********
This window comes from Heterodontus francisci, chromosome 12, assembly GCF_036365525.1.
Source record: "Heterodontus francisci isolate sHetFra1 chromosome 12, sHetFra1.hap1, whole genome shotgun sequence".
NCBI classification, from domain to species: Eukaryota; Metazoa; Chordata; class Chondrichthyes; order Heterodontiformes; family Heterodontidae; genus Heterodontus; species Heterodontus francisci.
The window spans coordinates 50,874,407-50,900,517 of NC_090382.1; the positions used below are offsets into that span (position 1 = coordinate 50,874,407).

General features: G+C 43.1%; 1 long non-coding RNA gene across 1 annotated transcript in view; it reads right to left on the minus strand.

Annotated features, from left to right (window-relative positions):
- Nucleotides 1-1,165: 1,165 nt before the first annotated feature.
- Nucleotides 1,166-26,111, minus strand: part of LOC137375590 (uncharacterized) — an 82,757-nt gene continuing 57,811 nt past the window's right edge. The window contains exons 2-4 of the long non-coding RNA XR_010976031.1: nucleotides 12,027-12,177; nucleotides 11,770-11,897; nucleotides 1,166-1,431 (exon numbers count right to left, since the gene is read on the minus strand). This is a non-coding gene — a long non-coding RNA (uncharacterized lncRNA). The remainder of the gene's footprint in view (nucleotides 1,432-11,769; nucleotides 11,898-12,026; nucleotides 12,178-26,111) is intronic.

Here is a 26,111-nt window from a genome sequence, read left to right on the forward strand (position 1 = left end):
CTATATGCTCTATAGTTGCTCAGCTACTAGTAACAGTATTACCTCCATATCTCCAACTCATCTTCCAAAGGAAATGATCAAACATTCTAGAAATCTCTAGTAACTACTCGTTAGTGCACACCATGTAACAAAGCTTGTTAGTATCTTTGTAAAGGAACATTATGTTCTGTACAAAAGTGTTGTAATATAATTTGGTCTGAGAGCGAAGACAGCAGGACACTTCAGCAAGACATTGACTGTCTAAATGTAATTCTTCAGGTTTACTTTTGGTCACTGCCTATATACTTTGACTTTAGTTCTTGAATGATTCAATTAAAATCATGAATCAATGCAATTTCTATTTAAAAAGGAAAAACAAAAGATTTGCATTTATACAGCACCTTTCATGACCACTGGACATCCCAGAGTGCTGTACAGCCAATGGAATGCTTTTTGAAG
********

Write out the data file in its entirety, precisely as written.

This window comes from Heterodontus francisci, chromosome 12, assembly GCF_036365525.1.
Source record: "Heterodontus francisci isolate sHetFra1 chromosome 12, sHetFra1.hap1, whole genome shotgun sequence".
NCBI classification, from domain to species: Eukaryota; Metazoa; Chordata; class Chondrichthyes; order Heterodontiformes; family Heterodontidae; genus Heterodontus; species Heterodontus francisci.
The window spans coordinates 50,874,407-50,900,517 of NC_090382.1; the positions used below are offsets into that span (position 1 = coordinate 50,874,407).

General features: G+C 43.1%; 1 long non-coding RNA gene across 1 annotated transcript in view; it reads right to left on the minus strand.

Annotated features, from left to right (window-relative positions):
- Nucleotides 1-1,165: 1,165 nt before the first annotated feature.
- Nucleotides 1,166-26,111, minus strand: part of LOC137375590 (uncharacterized) — an 82,757-nt gene continuing 57,811 nt past the window's right edge. The window contains exons 2-4 of the long non-coding RNA XR_010976031.1: nucleotides 12,027-12,177; nucleotides 11,770-11,897; nucleotides 1,166-1,431 (exon numbers count right to left, since the gene is read on the minus strand). This is a non-coding gene — a long non-coding RNA (uncharacterized lncRNA). The remainder of the gene's footprint in view (nucleotides 1,432-11,769; nucleotides 11,898-12,026; nucleotides 12,178-26,111) is intronic.

Here is a 26,111-nt window from a genome sequence, read left to right on the forward strand (position 1 = left end):
CTATATGCTCTATAGTTGCTCAGCTACTAGTAACAGTATTACCTCCATATCTCCAACTCATCTTCCAAAGGAAATGATCAAACATTCTAGAAATCTCTAGTAACTACTCGTTAGTGCACACCATGTAACAAAGCTTGTTAGTATCTTTGTAAAGGAACATTATGTTCTGTACAAAAGTGTTGTAATATAATTTGGTCTGAGAGCGAAGACAGCAGGACACTTCAGCAAGACATTGACTGTCTAAATGTAATTCTTCAGGTTTACTTTTGGTCACTGCCTATATACTTTGACTTTAGTTCTTGAATGATTCAATTAAAATCATGAATCAATGCAATTTCTATTTAAAAAGGAAAAACAAAAGATTTGCATTTATACAGCACCTTTCATGACCACTGGACATCCCAGAGTGCTGTACAGCCAATGGAATGCTTTTTGAAG